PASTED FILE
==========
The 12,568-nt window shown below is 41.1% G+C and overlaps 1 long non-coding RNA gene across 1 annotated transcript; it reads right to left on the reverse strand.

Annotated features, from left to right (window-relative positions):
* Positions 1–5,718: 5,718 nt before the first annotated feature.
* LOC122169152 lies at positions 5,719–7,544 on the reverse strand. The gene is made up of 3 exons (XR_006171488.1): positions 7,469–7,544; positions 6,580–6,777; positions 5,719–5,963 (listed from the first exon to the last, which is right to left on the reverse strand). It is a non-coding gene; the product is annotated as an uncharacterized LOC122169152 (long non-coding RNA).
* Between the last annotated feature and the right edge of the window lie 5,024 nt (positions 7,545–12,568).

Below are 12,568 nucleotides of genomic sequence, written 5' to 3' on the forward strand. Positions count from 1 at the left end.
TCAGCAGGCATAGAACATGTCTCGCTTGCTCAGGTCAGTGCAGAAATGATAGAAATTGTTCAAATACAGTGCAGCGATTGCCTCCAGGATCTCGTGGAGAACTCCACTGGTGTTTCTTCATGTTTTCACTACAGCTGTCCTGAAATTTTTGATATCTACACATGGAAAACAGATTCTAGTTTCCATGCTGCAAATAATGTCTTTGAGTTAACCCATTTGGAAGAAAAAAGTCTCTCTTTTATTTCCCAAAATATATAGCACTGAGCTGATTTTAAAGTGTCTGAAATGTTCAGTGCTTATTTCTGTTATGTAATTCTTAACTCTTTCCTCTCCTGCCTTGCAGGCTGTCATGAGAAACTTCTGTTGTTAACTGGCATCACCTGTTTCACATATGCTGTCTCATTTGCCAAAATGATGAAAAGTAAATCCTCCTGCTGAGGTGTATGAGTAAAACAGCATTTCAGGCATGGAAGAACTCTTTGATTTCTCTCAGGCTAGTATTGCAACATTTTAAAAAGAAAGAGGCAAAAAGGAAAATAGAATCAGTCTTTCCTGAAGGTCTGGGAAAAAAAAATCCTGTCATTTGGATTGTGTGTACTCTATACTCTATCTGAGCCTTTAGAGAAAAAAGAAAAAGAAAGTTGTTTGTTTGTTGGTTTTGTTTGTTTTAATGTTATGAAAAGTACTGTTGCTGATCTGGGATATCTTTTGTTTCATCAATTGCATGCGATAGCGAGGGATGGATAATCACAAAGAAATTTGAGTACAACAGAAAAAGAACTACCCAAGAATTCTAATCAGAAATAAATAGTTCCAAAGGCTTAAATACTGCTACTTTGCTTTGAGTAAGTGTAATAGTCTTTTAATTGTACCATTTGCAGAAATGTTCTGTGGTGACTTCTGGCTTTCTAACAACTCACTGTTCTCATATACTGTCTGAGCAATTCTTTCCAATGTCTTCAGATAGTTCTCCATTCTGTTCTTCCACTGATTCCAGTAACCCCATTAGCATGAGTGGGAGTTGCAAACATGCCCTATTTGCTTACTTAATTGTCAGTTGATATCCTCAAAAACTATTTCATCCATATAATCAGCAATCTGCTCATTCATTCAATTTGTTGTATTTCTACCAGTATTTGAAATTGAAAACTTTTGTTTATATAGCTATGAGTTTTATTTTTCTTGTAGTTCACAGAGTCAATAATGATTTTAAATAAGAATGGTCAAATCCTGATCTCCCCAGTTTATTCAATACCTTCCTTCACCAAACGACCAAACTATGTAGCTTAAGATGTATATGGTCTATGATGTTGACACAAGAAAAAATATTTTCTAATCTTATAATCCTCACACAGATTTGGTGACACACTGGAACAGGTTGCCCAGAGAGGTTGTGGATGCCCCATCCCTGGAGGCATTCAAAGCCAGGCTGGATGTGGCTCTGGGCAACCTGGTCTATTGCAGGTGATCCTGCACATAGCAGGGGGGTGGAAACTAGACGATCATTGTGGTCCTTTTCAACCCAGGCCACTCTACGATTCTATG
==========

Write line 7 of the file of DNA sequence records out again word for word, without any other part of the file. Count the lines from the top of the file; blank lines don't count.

TCAGCAGGCATAGAACATGTCTCGCTTGCTCAGGTCAGTGCAGAAATGATAGAAATTGTTCAAATACAGTGCAGCGATTGCCTCCAGGATCTCGTGGAGAACTCCACTGGTGTTTCTTCATGTTTTCACTACAGCTGTCCTGAAATTTTTGATATCTACACATGGAAAACAGATTCTAGTTTCCATGCTGCAAATAATGTCTTTGAGTTAACCCATTTGGAAGAAAAAAGTCTCTCTTTTATTTCCCAAAATATATAGCACTGAGCTGATTTTAAAGTGTCTGAAATGTTCAGTGCTTATTTCTGTTATGTAATTCTTAACTCTTTCCTCTCCTGCCTTGCAGGCTGTCATGAGAAACTTCTGTTGTTAACTGGCATCACCTGTTTCACATATGCTGTCTCATTTGCCAAAATGATGAAAAGTAAATCCTCCTGCTGAGGTGTATGAGTAAAACAGCATTTCAGGCATGGAAGAACTCTTTGATTTCTCTCAGGCTAGTATTGCAACATTTTAAAAAGAAAGAGGCAAAAAGGAAAATAGAATCAGTCTTTCCTGAAGGTCTGGGAAAAAAAAATCCTGTCATTTGGATTGTGTGTACTCTATACTCTATCTGAGCCTTTAGAGAAAAAAGAAAAAGAAAGTTGTTTGTTTGTTGGTTTTGTTTGTTTTAATGTTATGAAAAGTACTGTTGCTGATCTGGGATATCTTTTGTTTCATCAATTGCATGCGATAGCGAGGGATGGATAATCACAAAGAAATTTGAGTACAACAGAAAAAGAACTACCCAAGAATTCTAATCAGAAATAAATAGTTCCAAAGGCTTAAATACTGCTACTTTGCTTTGAGTAAGTGTAATAGTCTTTTAATTGTACCATTTGCAGAAATGTTCTGTGGTGACTTCTGGCTTTCTAACAACTCACTGTTCTCATATACTGTCTGAGCAATTCTTTCCAATGTCTTCAGATAGTTCTCCATTCTGTTCTTCCACTGATTCCAGTAACCCCATTAGCATGAGTGGGAGTTGCAAACATGCCCTATTTGCTTACTTAATTGTCAGTTGATATCCTCAAAAACTATTTCATCCATATAATCAGCAATCTGCTCATTCATTCAATTTGTTGTATTTCTACCAGTATTTGAAATTGAAAACTTTTGTTTATATAGCTATGAGTTTTATTTTTCTTGTAGTTCACAGAGTCAATAATGATTTTAAATAAGAATGGTCAAATCCTGATCTCCCCAGTTTATTCAATACCTTCCTTCACCAAACGACCAAACTATGTAGCTTAAGATGTATATGGTCTATGATGTTGACACAAGAAAAAATATTTTCTAATCTTATAATCCTCACACAGATTTGGTGACACACTGGAACAGGTTGCCCAGAGAGGTTGTGGATGCCCCATCCCTGGAGGCATTCAAAGCCAGGCTGGATGTGGCTCTGGGCAACCTGGTCTATTGCAGGTGATCCTGCACATAGCAGGGGGGTGGAAACTAGACGATCATTGTGGTCCTTTTCAACCCAGGCCACTCTACGATTCTATG